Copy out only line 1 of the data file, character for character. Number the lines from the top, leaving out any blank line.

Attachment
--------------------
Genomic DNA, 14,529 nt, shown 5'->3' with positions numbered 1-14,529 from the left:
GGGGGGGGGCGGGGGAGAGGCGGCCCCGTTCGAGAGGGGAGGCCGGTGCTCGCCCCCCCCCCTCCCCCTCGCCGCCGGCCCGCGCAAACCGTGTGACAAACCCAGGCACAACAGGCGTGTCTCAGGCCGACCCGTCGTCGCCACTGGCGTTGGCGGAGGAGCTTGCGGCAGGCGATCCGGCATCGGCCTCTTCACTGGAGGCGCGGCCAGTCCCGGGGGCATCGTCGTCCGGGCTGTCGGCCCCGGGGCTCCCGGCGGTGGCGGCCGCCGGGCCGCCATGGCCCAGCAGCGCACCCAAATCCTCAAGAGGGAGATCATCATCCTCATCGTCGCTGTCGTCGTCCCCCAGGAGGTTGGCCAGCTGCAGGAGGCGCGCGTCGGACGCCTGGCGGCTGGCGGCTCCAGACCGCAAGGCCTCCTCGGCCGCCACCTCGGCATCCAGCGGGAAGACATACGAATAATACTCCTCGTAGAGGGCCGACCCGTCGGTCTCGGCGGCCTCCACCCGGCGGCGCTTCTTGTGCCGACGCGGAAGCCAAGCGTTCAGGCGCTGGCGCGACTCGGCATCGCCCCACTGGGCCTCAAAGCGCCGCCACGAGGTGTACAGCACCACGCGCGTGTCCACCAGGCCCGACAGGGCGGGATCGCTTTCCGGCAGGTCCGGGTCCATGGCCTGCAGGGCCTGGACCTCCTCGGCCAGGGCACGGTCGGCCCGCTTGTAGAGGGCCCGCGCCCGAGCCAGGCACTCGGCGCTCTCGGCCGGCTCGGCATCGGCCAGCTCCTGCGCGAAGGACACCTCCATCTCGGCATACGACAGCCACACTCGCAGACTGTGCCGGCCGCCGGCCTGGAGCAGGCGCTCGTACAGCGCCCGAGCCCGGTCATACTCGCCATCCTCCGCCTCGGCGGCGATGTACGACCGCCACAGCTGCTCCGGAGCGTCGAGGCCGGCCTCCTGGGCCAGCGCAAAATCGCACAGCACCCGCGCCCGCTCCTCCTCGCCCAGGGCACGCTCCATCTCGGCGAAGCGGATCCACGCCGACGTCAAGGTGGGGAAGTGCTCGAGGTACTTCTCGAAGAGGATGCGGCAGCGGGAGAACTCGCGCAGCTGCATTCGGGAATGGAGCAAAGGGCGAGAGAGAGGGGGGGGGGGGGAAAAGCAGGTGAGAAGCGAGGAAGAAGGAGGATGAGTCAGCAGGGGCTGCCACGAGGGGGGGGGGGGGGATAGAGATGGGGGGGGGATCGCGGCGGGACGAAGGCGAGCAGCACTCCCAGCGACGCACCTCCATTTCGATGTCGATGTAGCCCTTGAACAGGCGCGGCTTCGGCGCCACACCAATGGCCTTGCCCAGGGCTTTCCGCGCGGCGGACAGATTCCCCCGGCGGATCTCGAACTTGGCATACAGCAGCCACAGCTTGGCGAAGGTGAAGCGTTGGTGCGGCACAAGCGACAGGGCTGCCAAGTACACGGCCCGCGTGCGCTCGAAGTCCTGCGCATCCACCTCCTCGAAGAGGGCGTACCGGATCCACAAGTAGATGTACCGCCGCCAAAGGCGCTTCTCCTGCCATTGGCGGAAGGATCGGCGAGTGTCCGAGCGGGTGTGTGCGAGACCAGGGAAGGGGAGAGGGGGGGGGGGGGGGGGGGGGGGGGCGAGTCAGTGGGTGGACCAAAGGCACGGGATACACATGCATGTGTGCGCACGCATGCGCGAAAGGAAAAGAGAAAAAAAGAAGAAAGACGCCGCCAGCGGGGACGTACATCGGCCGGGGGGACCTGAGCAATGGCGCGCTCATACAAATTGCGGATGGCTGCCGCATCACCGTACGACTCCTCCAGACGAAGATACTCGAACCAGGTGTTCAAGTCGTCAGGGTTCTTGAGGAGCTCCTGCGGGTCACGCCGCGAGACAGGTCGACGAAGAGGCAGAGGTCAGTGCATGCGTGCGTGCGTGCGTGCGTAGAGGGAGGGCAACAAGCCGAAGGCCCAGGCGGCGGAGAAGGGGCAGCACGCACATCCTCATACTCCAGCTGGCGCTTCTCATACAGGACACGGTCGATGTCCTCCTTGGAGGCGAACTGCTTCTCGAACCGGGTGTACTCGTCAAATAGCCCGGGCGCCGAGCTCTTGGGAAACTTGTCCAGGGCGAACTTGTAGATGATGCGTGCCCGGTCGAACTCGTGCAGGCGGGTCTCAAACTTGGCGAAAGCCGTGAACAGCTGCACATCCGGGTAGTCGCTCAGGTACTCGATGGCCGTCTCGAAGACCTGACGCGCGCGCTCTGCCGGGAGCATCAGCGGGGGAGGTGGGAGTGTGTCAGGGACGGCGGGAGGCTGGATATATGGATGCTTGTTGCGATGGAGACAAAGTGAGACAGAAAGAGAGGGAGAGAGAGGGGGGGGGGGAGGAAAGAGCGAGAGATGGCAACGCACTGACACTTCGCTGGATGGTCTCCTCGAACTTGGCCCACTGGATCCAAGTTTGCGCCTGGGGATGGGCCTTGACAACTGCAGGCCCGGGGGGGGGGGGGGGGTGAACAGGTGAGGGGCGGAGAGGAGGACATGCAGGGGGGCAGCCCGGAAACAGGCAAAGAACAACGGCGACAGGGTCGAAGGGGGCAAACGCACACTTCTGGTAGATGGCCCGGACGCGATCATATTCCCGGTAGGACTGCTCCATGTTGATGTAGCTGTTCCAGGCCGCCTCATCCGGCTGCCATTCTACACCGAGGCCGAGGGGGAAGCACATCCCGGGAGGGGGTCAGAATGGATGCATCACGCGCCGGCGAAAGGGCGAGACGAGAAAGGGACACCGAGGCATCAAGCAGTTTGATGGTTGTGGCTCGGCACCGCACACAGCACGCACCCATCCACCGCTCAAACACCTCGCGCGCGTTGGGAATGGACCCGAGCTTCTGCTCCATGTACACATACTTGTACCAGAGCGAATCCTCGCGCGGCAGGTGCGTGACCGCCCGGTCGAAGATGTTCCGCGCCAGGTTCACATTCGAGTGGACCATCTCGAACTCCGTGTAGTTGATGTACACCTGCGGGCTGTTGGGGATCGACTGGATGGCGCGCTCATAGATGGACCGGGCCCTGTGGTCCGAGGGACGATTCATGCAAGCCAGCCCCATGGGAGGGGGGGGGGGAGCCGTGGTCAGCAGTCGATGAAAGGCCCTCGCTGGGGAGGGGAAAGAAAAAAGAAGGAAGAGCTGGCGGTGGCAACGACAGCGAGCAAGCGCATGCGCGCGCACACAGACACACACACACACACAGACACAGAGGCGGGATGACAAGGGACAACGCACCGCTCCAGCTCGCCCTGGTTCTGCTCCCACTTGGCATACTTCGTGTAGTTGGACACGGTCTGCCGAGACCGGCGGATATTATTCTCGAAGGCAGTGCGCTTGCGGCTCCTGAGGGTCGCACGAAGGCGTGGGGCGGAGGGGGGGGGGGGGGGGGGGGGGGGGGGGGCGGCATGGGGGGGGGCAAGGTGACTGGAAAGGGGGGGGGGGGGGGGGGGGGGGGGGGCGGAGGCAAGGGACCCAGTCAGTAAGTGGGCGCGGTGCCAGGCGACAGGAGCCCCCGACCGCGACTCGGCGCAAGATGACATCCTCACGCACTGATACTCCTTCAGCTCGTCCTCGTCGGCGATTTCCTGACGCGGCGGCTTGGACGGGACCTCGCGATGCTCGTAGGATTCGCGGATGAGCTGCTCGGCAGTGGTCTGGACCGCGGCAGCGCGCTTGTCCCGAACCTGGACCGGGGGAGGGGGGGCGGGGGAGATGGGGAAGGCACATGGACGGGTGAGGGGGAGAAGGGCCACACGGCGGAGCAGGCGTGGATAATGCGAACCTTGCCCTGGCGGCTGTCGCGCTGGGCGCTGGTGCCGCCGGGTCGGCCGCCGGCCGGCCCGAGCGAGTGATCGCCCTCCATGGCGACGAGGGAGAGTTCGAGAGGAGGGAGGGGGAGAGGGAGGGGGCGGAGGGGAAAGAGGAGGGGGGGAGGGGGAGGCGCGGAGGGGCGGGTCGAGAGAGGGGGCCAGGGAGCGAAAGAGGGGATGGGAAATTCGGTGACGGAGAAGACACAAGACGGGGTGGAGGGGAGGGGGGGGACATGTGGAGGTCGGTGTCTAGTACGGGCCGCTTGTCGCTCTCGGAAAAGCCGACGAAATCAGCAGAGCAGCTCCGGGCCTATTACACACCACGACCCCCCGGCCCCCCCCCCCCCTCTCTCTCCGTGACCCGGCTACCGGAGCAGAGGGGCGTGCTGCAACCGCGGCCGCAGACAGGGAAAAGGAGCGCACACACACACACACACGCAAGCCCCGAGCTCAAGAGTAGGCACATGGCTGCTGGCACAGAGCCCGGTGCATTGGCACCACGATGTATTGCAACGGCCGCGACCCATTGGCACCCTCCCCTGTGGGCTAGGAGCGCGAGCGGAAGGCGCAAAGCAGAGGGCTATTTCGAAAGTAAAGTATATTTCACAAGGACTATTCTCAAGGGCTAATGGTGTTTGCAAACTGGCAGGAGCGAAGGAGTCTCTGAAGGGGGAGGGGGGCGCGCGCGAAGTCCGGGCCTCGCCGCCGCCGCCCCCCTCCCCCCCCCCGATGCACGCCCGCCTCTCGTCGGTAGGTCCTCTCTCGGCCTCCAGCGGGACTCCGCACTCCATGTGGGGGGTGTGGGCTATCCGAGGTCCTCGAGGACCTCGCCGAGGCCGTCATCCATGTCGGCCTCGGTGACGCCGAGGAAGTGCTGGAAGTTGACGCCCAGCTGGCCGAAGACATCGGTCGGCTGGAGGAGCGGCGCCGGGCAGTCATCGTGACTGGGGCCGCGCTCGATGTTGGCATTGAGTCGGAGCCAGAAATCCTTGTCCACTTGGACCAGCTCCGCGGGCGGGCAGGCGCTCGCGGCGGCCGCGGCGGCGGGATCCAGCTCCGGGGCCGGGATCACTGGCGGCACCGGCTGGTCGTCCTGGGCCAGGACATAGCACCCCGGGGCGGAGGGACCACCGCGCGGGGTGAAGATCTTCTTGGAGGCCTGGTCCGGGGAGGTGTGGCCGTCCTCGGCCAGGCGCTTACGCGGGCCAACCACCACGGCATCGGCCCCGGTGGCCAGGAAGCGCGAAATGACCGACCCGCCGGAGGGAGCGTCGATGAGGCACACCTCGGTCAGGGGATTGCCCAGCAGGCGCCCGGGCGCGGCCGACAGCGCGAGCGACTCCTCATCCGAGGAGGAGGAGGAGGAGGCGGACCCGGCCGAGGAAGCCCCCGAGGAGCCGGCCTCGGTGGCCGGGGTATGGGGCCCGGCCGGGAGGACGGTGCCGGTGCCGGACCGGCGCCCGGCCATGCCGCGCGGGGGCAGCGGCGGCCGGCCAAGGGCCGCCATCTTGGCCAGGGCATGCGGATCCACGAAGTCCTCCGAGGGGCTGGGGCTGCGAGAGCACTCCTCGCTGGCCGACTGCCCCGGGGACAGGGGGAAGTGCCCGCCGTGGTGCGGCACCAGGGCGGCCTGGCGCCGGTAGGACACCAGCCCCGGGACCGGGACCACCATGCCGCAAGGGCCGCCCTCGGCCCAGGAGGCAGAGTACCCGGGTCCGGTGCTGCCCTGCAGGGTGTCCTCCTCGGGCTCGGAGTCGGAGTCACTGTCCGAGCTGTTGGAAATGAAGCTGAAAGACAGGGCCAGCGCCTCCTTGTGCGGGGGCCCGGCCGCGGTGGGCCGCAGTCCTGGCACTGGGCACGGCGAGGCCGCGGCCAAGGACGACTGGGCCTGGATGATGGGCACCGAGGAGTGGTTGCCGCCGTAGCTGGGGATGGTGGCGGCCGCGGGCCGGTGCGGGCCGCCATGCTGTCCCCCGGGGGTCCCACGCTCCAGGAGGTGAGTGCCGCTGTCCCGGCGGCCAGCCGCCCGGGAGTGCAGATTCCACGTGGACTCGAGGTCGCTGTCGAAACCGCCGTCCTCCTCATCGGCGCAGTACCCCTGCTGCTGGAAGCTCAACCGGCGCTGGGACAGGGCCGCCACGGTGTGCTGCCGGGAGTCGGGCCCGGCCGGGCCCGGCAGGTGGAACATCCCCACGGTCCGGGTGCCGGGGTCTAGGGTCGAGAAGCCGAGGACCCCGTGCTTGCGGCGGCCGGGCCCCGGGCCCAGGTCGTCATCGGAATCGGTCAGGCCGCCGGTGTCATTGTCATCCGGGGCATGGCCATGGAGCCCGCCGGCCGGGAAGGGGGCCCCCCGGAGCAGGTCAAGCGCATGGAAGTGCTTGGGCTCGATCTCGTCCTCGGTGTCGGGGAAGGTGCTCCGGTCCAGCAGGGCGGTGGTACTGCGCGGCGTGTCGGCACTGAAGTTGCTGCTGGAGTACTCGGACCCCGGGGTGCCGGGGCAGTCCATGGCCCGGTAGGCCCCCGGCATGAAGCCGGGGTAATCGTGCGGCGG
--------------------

Genomic DNA, 14,529 nt, shown 5'->3' with positions numbered 1-14,529 from the left: